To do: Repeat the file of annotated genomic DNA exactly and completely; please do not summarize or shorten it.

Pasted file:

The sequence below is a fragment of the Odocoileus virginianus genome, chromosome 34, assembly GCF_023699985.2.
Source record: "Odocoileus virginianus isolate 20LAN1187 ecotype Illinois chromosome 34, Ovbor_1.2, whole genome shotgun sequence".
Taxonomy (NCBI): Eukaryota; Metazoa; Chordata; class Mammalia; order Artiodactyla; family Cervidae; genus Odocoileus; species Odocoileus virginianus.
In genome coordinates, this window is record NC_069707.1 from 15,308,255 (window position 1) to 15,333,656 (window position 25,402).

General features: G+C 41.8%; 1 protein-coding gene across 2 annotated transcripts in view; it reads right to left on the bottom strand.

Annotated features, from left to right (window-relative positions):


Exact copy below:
The sequence below is a fragment of the Odocoileus virginianus genome, chromosome 34, assembly GCF_023699985.2.
Source record: "Odocoileus virginianus isolate 20LAN1187 ecotype Illinois chromosome 34, Ovbor_1.2, whole genome shotgun sequence".
Taxonomy (NCBI): Eukaryota; Metazoa; Chordata; class Mammalia; order Artiodactyla; family Cervidae; genus Odocoileus; species Odocoileus virginianus.
In genome coordinates, this window is record NC_069707.1 from 15,308,255 (window position 1) to 15,333,656 (window position 25,402).

General features: G+C 41.8%; 1 protein-coding gene across 2 annotated transcripts in view; it reads right to left on the bottom strand.

Annotated features, from left to right (window-relative positions):